It’s said that an eye on the past can help guide the future. In this article, I’ll look back at players who had high ADPs last season who’ve fallen out of favor in 2019 to see if there’s still reason for hope for these players. Every year, there are dozens of players who fail to deliver on high expectations and 2018 was no different. For each of these players, there were reasons why they were held in such high regard before last season and there were reasons why they failed to live up to the hype. I’m ultimately looking to see if there’s still reason to believe in these players even after the masses have turned their attention elsewhere.
NOTE: PPR ADP courtesy of Fantasy Football Calculator.
Tom Brady (2018 QB3, 2019 QB16)
Reasons for the hype in 2018: Brady showed no signs of slowing down as he won the NFL MVP and led the Patriots to the Super Bowl in 2017. He threw for 4577 yards with 32 TDs and 8 INTs, and he set a Super Bowl record with 505 passing yards against the Eagles.
Why he failed to live up to expectations: The NFL’s greatest QB of all-time won a Super Bowl at 41 years old and he somehow failed to up to his fantasy expectations. He averaged just 35.6 attempts per game (fewest since 2010) and 272.2 yards passing yards per game (fewest since 2014). Brady finished outside the top 12 at the position even with the team adding Josh Gordon early in the season and the team finishing second in offensive plays run per game (69.1).
Should we still be excited in 2019: Brady is still clearly playing at a high level coming off his sixth Super Bowl victory, but he gave us way too many floor performances last season — he failed to hit multiple TD passes in eight games. It also looks like he’ll be without Rob Gronkowski (retirement) and Josh Gordon (suspension) this season, although I’m not ruling either player out entirely for the 2019 season. Brady has struggled during his career without Gronk in the lineup and he has a lot more fantasy downside than upside with his current cast of receivers.
Russell Wilson (2018 QB4, 2019 QB10)
Reasons for the hype in 2018: Wilson played a hand in 97.4% of Seattle’s offensive touchdowns in 2017 — J.D. McKissic was the only Seahawk to account for an offensive TD on his own. Wilson led the league with 34 passing TDs and his 586 rushing yards and 3 rushing TDs helped him to finish as the QB2.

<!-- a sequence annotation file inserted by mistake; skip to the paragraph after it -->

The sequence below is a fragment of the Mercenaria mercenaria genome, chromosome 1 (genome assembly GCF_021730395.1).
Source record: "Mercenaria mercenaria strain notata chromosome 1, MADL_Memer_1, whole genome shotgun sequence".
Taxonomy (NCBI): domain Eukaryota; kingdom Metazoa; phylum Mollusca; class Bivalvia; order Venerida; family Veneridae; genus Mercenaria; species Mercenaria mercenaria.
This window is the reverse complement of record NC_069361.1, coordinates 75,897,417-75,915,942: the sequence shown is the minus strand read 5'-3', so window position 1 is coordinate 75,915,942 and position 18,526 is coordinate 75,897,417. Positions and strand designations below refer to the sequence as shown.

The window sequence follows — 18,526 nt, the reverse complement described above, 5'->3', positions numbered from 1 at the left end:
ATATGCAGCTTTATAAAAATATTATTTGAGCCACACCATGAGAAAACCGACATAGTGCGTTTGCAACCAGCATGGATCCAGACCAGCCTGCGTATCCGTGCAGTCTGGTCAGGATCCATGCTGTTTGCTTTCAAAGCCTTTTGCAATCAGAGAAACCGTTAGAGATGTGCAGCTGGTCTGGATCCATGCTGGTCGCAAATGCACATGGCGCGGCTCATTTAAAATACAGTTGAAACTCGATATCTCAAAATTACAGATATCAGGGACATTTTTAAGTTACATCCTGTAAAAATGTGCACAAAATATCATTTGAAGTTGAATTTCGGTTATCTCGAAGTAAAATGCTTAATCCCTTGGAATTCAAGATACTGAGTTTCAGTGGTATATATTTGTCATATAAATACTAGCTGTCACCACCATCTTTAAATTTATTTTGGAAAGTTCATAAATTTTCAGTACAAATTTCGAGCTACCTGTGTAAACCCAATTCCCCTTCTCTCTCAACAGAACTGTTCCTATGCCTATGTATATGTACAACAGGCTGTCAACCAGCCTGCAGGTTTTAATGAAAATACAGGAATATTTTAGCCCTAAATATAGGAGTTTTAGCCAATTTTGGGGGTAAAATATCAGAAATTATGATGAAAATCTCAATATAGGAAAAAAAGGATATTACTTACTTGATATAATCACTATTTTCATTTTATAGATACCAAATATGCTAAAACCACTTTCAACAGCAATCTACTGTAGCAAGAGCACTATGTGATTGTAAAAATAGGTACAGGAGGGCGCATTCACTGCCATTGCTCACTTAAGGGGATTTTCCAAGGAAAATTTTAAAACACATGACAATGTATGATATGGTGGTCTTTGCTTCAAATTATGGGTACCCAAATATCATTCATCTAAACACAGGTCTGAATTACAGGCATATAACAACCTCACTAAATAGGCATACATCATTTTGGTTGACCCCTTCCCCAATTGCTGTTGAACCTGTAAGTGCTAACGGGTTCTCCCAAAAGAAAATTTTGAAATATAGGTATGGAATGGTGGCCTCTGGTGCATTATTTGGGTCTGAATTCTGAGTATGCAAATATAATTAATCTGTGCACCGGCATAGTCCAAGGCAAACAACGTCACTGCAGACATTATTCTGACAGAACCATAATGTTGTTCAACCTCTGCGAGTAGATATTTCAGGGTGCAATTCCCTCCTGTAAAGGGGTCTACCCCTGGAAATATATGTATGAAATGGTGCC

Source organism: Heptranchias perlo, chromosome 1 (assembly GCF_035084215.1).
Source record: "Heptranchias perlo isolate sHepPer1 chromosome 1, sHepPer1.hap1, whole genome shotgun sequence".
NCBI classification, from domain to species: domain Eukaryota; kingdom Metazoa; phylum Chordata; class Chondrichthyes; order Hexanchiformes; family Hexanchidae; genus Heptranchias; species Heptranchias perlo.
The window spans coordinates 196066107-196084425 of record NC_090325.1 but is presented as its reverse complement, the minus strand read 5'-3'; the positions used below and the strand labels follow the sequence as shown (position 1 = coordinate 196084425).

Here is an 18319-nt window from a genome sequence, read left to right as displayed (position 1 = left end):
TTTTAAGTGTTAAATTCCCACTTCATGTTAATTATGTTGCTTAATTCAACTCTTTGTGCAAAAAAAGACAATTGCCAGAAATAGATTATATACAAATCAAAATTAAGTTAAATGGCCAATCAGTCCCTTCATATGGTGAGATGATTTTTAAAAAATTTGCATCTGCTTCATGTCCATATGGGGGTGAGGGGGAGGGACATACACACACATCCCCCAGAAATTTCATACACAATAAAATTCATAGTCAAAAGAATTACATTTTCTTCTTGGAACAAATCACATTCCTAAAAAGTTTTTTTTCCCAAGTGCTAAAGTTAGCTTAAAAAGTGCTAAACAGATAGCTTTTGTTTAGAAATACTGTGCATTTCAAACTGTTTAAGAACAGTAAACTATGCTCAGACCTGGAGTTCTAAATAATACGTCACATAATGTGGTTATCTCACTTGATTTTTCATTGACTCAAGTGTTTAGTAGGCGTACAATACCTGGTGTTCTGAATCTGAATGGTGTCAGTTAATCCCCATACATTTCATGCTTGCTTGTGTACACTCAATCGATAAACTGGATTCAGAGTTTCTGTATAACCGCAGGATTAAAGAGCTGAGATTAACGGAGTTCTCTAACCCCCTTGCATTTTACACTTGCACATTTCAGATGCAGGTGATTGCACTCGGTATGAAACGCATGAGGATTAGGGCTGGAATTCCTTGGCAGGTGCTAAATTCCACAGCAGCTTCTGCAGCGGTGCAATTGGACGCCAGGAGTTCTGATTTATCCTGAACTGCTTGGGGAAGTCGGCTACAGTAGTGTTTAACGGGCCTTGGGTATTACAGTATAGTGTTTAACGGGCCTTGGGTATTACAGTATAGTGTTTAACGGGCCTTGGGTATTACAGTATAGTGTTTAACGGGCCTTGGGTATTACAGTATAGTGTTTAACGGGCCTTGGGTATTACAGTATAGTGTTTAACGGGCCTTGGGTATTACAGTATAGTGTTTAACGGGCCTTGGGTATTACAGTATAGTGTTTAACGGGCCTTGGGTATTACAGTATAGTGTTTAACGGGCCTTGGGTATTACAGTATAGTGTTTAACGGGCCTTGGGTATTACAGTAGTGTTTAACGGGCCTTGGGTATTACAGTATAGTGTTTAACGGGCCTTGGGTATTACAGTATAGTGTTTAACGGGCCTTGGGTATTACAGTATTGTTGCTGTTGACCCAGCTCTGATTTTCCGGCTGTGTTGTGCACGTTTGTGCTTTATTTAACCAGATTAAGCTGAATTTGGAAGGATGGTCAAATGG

Why he failed to live up to expectations: Wilson threw for a career-high 35 TDs last season, but he attempted just 427 passes and averaged a measly 215.5 passing yards per game. He also failed to rush for a TD and he finished under 400 rushing yards for just the second time in his career — the other time came during an injury-plagued 2016 campaign.
Should we still be excited in 2019: Only Patrick Mahomes (8.6%) and Wilson (8.2%) finished with TD rates above 7% last season. Wilson has a career TD rate of 6.0% and he’ll be without his top target from recent seasons in Doug Baldwin, so Wilson is clearly due for some regression as a passer this season. I’m also not banking on more passing volume since OC Brian Schottenheimer clearly wants to pound the rock every week. Wilson does have room for more rushing production, but that’s tough to bank on in his first season his 30s since he’s had two of his worst rushing seasons in the last three years. Wilson well outperformed his usage last season and he’s correctly been dropped down a tier or two as compensation.
Cam Newton (2018 QB6, 2019 QB11)
Reasons for the hype in 2018: Cam finished the 2017 season blistering hot in the final 13 games and every indication last off-season pointed toward the Panthers throwing the ball even more. They got rid of awful WR Kelvin Benjamin and added dynamic playmakers Christian McCaffrey, D.J. Moore, and Curtis Samuel in consecutive drafts.
Why he failed to live up to expectations: Cam was a top-3 fantasy QB for most of the season until his throwing shoulder injury became too much and his play dropped off a cliff in Week 12. His rushing production also tailed off late in the year and his downfield passing was simply atrocious because of his injury.
Should we still be excited in 2019: Cam had successful shoulder surgery this off-season and he avoided the PUP list to start camp. Newton showed top-3 fantasy potential last season and he’s arguably in a better situation this season in his second season with OC Norv Turner. The Panthers have wisely given the keys to this WR room to after-the-catch demons D.J. Moore and Curtis Samuel, and Cam still has one of the league’s best receiving backs in Christian McCaffrey. Cam is surrounded by dynamic weapons and he has a great chance at recapturing his pre-shoulder injury form.